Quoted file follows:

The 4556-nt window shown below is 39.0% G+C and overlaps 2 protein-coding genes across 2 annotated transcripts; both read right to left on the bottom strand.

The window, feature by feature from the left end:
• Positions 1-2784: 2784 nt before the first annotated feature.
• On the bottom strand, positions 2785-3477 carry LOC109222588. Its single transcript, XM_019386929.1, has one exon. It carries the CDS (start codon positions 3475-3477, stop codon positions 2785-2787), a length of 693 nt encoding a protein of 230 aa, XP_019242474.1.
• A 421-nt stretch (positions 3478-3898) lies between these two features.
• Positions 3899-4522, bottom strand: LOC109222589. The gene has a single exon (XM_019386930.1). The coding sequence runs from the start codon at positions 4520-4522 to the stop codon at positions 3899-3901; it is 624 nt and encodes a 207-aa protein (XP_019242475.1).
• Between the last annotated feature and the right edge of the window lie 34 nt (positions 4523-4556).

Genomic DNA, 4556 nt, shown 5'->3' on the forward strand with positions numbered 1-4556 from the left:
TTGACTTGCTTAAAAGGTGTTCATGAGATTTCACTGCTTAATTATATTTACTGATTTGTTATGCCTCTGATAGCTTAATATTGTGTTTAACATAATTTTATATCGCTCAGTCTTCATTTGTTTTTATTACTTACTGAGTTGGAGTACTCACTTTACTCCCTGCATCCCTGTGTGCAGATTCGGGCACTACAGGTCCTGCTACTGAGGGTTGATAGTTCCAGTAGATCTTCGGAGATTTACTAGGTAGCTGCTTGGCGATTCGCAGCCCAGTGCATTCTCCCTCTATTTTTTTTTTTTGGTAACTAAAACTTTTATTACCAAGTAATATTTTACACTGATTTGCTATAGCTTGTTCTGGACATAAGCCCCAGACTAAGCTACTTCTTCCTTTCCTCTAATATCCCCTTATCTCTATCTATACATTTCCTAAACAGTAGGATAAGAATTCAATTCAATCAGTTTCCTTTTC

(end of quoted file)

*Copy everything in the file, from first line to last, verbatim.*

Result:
The 4556-nt window shown below is 39.0% G+C and overlaps 2 protein-coding genes across 2 annotated transcripts; both read right to left on the bottom strand.

The window, feature by feature from the left end:
• Positions 1-2784: 2784 nt before the first annotated feature.
• On the bottom strand, positions 2785-3477 carry LOC109222588. Its single transcript, XM_019386929.1, has one exon. It carries the CDS (start codon positions 3475-3477, stop codon positions 2785-2787), a length of 693 nt encoding a protein of 230 aa, XP_019242474.1.
• A 421-nt stretch (positions 3478-3898) lies between these two features.
• Positions 3899-4522, bottom strand: LOC109222589. The gene has a single exon (XM_019386930.1). The coding sequence runs from the start codon at positions 4520-4522 to the stop codon at positions 3899-3901; it is 624 nt and encodes a 207-aa protein (XP_019242475.1).
• Between the last annotated feature and the right edge of the window lie 34 nt (positions 4523-4556).

Genomic DNA, 4556 nt, shown 5'->3' on the forward strand with positions numbered 1-4556 from the left:
TTGACTTGCTTAAAAGGTGTTCATGAGATTTCACTGCTTAATTATATTTACTGATTTGTTATGCCTCTGATAGCTTAATATTGTGTTTAACATAATTTTATATCGCTCAGTCTTCATTTGTTTTTATTACTTACTGAGTTGGAGTACTCACTTTACTCCCTGCATCCCTGTGTGCAGATTCGGGCACTACAGGTCCTGCTACTGAGGGTTGATAGTTCCAGTAGATCTTCGGAGATTTACTAGGTAGCTGCTTGGCGATTCGCAGCCCAGTGCATTCTCCCTCTATTTTTTTTTTTTGGTAACTAAAACTTTTATTACCAAGTAATATTTTACACTGATTTGCTATAGCTTGTTCTGGACATAAGCCCCAGACTAAGCTACTTCTTCCTTTCCTCTAATATCCCCTTATCTCTATCTATACATTTCCTAAACAGTAGGATAAGAATTCAATTCAATCAGTTTCCTTTTC